First, it must continue to raise the award publicly. The fiery leader cited the ruling in his inaugural address in 2016 where he described it as “an important contribution to the ongoing efforts to pursue the peaceful resolution and management of our disputes.” In a speech he gave before the 75th session of the United Nations General Assembly last year, he also said that the award is “now part of international law, beyond compromise and beyond the reach of passing governments to dilute, diminish or abandon.” He added that the country “firmly reject[s] attempts to undermine it” and “welcome[s] the increasing number of states that have come in support of the award and what it stands for.”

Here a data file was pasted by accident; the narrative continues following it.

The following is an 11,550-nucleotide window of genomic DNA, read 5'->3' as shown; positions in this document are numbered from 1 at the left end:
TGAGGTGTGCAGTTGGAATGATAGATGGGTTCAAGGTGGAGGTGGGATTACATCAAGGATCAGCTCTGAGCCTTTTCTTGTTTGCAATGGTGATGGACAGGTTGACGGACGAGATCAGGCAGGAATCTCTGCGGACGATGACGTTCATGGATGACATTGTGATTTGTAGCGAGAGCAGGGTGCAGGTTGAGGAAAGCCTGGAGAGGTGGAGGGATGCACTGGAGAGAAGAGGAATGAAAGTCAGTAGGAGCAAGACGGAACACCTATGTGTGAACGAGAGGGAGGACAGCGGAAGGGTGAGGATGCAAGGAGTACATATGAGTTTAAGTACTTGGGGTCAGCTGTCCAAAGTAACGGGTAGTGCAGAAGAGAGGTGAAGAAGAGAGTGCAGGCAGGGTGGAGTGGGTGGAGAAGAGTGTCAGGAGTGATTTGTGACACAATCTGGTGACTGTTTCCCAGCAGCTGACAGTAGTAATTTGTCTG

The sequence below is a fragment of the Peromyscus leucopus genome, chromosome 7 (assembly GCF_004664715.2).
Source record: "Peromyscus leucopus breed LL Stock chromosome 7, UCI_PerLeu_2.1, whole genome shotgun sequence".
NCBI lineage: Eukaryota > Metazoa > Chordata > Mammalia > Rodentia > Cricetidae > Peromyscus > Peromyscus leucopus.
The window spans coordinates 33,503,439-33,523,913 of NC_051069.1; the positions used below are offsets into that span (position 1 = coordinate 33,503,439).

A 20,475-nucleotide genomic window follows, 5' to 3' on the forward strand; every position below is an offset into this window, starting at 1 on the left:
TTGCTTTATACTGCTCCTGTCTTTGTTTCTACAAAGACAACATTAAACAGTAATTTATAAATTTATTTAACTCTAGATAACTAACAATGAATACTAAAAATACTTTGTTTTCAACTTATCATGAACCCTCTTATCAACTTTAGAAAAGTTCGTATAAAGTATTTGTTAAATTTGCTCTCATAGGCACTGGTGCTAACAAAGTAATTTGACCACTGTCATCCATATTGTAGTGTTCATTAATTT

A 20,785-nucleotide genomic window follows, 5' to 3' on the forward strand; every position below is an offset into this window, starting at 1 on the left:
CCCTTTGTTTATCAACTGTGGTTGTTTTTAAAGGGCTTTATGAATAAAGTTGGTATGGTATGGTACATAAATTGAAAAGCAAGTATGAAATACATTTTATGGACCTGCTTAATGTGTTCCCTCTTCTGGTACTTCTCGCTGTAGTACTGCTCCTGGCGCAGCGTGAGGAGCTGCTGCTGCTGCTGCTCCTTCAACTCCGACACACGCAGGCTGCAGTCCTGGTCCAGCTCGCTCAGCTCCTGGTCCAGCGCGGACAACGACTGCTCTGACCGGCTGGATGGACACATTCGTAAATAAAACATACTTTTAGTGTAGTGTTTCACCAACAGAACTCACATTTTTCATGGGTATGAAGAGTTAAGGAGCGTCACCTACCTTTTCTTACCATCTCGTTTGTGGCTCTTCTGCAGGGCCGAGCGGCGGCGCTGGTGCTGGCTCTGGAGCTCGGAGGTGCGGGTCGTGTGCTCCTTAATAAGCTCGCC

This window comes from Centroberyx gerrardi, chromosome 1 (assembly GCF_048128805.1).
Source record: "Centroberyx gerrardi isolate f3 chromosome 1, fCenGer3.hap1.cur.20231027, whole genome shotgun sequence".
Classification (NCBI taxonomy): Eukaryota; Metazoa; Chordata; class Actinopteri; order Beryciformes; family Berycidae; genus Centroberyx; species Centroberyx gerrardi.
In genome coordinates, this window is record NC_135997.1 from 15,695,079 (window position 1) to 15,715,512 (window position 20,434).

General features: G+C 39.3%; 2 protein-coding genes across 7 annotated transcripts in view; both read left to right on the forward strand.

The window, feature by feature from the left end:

Second, Manila should reference the award in conducting its sovereign actions in the South China Sea. The award provides a durable and legitimate anchor for filing diplomatic protests, stepping up maritime patrols, upgrading infrastructure on features the Philippines administers, lifting the moratorium on oil and gas activities, and providing greater protection to Filipino fisherfolk accessing their traditional fishing grounds, . Under Duterte’s watch, the country embarked on major infrastructure improvements on Thitu Island (Pag-asa), the seat of its Kalayaan municipality, completing a port and rehabilitating a derelict airstrip, with plans to turn the administrative center into a logistics hub. It likewise sustained investments in military and coast guard modernization, commissioning two modern multirole frigates and six light attack aircraft, and purchasing 16 medium-lift utility helicopters, among other assets. Manila has also begun exploring the acquisition of subsurface capabilities.